Tuesday, 21 January 2014

What is the meaning of life?

The meaninglessness of life bestows us equally with personal freedom and the directionlessness that ultimately causes many to look for life's meaning. As if life might have a meaning above other concepts. What is the meaning of numbers? Animals? Our species' linguistic solitude? Beauty lies in this meaninglessness, for our personal freedom affords us the choice of our own purpose.

Wednesday, 26 September 2012

The Importance of Pursuing Novelty

"The most important thing is not to work on things that other people are working on, because otherwise all you'll do is get the same result as everybody else, and you won't make any discoveries, you'll just confirm what's already known."

- Professor David Jewitt, University of California, Los Angeles talking in "Horizon - Asteroids: The Good, the Bad, and the Ugly"

Tuesday, 24 January 2012

Why is Pain Painful For All of Us?

It seems stupendously meaningful that pain is painful for all of us.

Drifting back to an old point, there is [currently] no known way to determine whether the colours that I see are the same as the colours you see. When you and I look at an object that I think is red, do you see the same red? While this is an interesting question to play around with, I see little significance in whether we really do see the same colours. Indeed, the answer appears to be that the consistency between our visual experience is high, though it is shaped by many factors.

But what of emotion? When tennis doubles partners win a game together, is the happiness they feel the same happiness? Perhaps the happiness I feel is the same as the pain you feel and we respond in different ways.

Yet it seems strange that we should all have the same set of emotions and could feel differently from each other for any particular emotion. Moreover, in nature we tend to find that no matter where you are, given the same building blocks and environmental factors, the same result pops out. Would not a difference in emotional feeling be a difference in nature's solution, despite a utilisation of the same building blocks?

Of course it's undeniable that no two people put in the same situation will be emotionally affected in precicely the same way. It is also the case that no two people's brains will be structured identically on at least the neuronal level. Nor will the uptake of this chemical or that neurotransmitter be the same. This diversity leads to the complexity we see in human and animal behaviour as well as some of our own experience. But this is not what I am talking about.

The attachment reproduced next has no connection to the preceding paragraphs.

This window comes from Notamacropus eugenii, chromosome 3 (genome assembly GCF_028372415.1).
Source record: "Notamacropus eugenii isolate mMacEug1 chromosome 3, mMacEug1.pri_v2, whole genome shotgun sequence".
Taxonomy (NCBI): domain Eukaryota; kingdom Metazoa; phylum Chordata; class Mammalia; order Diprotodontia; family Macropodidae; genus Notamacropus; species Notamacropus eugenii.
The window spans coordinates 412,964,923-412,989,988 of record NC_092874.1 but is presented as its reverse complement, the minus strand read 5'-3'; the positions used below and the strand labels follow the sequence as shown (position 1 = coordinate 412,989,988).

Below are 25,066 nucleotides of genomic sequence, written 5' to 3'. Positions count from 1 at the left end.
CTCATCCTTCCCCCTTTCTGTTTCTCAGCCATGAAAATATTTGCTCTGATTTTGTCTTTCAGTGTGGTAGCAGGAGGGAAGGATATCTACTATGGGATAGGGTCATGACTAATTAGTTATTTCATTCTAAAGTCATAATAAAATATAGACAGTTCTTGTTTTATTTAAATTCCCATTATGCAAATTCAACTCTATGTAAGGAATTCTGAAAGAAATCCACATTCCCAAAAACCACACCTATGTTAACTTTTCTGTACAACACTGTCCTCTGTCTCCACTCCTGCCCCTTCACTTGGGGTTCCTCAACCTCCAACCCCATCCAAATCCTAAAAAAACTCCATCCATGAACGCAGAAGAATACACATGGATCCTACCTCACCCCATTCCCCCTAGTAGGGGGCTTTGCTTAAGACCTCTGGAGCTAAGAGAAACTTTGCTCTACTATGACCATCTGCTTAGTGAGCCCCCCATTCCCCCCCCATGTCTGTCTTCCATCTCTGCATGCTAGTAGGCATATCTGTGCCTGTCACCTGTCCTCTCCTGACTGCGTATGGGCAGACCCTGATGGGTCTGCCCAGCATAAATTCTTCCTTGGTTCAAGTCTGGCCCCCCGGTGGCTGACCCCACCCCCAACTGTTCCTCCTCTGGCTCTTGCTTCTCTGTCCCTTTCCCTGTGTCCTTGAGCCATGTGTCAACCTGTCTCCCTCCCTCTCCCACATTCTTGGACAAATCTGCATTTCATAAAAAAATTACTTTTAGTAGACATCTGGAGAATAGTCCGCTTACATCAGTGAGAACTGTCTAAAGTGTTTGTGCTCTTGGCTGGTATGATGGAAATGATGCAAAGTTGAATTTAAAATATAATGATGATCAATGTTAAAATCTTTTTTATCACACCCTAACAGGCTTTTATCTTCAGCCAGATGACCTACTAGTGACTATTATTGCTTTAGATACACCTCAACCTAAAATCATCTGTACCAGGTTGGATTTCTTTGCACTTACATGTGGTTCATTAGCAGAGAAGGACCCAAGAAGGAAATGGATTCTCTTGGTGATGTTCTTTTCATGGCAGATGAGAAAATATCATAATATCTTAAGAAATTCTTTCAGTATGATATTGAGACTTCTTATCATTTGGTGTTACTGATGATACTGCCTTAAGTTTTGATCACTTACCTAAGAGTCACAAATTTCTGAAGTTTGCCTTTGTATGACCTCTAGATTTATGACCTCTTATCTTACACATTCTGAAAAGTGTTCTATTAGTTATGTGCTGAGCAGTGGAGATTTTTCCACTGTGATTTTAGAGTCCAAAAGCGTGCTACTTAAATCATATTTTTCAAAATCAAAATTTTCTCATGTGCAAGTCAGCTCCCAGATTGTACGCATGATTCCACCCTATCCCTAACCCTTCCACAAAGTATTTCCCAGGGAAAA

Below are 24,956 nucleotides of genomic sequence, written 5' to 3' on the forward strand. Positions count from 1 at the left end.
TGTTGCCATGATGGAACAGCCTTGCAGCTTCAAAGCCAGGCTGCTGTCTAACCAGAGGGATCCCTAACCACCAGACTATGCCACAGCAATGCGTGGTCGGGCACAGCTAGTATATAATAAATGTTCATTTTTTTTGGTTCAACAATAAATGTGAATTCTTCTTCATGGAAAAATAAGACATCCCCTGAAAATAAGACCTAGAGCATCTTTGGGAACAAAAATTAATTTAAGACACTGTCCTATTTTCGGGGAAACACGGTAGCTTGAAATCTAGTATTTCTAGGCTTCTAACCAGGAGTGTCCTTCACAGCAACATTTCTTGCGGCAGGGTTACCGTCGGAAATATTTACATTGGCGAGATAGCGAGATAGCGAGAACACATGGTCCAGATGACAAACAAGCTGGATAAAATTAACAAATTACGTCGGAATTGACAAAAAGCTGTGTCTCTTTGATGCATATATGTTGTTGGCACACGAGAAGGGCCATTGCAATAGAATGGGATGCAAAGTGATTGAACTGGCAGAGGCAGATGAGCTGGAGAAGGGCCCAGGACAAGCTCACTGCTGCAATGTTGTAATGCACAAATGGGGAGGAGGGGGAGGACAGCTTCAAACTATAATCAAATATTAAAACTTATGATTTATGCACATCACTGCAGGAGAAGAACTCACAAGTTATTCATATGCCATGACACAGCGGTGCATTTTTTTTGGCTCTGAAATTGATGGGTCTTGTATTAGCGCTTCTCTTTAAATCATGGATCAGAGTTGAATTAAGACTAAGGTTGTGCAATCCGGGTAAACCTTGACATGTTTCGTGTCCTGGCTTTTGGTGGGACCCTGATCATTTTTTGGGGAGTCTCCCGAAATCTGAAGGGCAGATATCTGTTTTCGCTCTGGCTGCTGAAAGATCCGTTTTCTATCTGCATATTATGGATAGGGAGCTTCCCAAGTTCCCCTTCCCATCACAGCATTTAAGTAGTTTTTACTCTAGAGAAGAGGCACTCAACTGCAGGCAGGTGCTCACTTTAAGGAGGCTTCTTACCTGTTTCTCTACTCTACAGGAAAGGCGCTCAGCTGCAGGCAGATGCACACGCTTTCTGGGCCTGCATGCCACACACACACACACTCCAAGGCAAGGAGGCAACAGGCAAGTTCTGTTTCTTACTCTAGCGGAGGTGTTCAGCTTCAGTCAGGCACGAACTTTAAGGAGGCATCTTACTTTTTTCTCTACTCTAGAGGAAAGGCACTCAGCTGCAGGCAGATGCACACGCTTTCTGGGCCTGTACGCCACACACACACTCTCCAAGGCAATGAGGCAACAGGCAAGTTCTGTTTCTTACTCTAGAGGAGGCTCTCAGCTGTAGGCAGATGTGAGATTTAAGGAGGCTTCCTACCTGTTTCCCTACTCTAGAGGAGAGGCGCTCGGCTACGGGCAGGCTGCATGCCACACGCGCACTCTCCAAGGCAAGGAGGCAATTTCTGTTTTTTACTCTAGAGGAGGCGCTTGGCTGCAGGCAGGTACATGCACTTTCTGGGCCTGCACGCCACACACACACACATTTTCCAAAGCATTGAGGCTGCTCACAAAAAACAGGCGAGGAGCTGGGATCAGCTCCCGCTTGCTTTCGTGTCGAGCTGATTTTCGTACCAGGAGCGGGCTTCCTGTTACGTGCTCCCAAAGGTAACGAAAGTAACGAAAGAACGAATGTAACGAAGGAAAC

I believe that if two people are equally happy, they must feel exceedingly similar. In reality, our emotions are not compartmentalised; stating that "I am happy" does not mean that I am experiencing only happiness. The dominant feeling of happiness that I am experiencing and paying attention to will be fringed with other emotions. This is comparable with the way we see: while we regularly engross in a single point of visual focus, throughout this time which we maintain a mild awareness of our fuzzy surroundings. Our experience consists of a range of seemingly continuous and very much intermingled emotion.

There must be an important point hidden somewhere in all this mess of thought - an idea that may shed some light upon the nature of consciousness.

What I draw from this is that there is something in the nature of emotional events that must have fundamentally, universally associated feelings. Or that feelings emerge as the result of some other fundamental process. I believe that if, hypothetically, you instantly switched some neurons involved in one person's sadness with the neurons of another's happiness, the individuals would experience no difference. (Ignoring the numerous flaws here and considering this conceptually.) It seems to me that experience is not coded in neuronal spiking or some such higher level process, though it may be more basic. It seems to me that conscious experience has something to do with information.